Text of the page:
"I told her this is something we've got to do. Team effort," Cooper said. "I had heard from other coaches that I'd have to play guard and center if you're going to play at the next level. That sent shivers down my spine because I like to be out in space as a tackle. (The quarterback exchanges) weren't as bad as you think for two guys who had never done it."
It helped that Cooper made the calls this season no matter where he was on Houston's young line, but he said the biggest problem he had was picking up the different blitzes while learning the plays at the same time.
"I've got an open mind for anything," said Cooper, who sounds like the captain he was.
When Redmond had his one moment at center last season, he was just flinging it back there with his wrist. "I was holding it like a cone," he said. Now his grip is getting refined. And it's quite an adjustment making the calls.
Bengals starting center Russell Bodine led the 2014 scouting combine in the bench press.
"Our offense was very simplified," Redmond said. "One word plays and we'd all go as fast as possible. I'm a guy that likes to go after it, so to have to stop and point, I haven't done that. Everything is riding on you to make calls, so that puts you in a pinch. But I think I can do it."
Redmond is a smart guy used to freelancing. One of his hobbies is poetry and he knows some rappers, so he got the call at one of the events at a bowl game and was asked to freelance some rap against a rep from the other team.
On Saturday, he didn't have to freelance that much because Redmond was back at right guard, Westerman was back at left guard and Ohio center Lucas Powell, another undrafted rookie, took most of the snaps at center with Florida tryout center/guard Trip Thurman getting the rest.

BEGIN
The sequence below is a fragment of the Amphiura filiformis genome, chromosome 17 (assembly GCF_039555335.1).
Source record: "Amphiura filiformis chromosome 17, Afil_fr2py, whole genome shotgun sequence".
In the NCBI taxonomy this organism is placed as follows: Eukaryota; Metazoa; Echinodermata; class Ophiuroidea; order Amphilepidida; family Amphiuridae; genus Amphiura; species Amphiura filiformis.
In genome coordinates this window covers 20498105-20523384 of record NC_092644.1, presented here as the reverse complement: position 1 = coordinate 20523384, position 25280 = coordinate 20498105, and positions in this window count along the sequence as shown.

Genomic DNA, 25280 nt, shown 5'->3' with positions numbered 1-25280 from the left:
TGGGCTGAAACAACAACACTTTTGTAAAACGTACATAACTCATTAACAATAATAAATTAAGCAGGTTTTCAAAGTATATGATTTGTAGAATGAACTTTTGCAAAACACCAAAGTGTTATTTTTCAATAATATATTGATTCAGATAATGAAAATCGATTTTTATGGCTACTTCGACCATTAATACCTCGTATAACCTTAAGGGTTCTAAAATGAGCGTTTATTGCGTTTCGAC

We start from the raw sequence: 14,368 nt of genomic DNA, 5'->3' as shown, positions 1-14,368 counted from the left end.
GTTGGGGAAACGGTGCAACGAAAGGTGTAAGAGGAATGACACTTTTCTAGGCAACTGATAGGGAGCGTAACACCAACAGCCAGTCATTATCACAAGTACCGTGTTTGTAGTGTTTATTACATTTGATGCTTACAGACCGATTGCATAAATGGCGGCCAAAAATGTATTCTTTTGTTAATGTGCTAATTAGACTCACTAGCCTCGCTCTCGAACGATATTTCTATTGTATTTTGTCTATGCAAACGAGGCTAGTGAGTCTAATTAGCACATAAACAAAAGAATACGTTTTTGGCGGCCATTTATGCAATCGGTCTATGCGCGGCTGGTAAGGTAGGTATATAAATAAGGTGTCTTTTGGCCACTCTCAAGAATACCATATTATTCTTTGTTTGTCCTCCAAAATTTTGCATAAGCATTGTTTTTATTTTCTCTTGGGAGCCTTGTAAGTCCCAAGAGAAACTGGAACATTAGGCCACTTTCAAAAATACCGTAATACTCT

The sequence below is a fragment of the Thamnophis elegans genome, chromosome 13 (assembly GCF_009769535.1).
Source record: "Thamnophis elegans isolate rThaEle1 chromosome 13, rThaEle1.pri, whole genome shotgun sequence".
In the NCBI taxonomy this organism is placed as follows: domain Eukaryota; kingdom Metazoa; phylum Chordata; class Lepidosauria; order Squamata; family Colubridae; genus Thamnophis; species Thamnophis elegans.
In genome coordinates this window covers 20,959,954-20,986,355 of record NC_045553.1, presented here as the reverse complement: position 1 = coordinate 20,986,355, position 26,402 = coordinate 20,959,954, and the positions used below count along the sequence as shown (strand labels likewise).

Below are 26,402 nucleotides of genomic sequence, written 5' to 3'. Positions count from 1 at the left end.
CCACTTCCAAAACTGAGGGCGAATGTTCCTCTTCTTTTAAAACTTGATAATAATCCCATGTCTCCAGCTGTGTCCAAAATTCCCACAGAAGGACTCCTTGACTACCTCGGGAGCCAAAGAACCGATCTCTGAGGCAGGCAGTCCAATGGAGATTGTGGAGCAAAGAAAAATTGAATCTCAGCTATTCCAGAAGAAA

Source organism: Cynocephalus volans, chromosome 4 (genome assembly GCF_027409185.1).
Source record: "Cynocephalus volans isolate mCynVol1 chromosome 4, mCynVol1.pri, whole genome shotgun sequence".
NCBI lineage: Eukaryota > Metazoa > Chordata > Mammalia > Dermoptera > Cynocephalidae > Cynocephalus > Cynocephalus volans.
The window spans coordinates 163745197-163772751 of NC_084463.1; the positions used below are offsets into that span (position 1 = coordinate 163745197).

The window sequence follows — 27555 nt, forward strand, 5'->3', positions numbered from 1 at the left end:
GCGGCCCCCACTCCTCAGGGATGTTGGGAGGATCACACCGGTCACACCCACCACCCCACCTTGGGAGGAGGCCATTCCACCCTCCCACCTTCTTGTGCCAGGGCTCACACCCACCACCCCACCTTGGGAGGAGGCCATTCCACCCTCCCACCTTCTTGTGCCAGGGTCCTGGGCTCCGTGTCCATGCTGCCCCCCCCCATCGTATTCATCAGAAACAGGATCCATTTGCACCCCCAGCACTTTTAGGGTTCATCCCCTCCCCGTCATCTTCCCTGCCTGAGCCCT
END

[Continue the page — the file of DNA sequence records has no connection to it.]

"We were back at our normal spots today. Everything on Friday was such a whirl," Westerman said. "It's like a ladder. Every day you take another step and you get better. Coach (Alexander) showed me just a few things with my grip (Saturday) that really helped me with the shot-gun snap after Friday. I was flicking it with my wrist. Now I'm keeping it (straight) like a lever."
Alexander is confident Westerman is going to work out. Two of his prized strongmen are starting inside right now. Right guard Kevin Zeitler had 32 reps of 225 before the 2012 draft and in 2014 center Russell Bodine led the combine with 42 reps.
"That cramp issue still hurts me today. I think I could have had 10 more," Westerman said. "I was in an MRI machine for eight hours and when I got out all they said was, 'Lift.'"
Westerman thinks Alexander is going to put his strength in the best place possible.
"It's hard to right now without the pads," Westerman said. "I feel like the things he's going to teach me are going to help my strength. The way he teaches us in pass pro, I'm already a strong upper body guy. Legs as well. But the way he teaches us to use our hands, I think that is going to help a lot."
They hope, at some point, it will even be a snap.
Cincinnati Bengals host rookie minicamp at Paul Brown Stadium practice fields 5/6/2016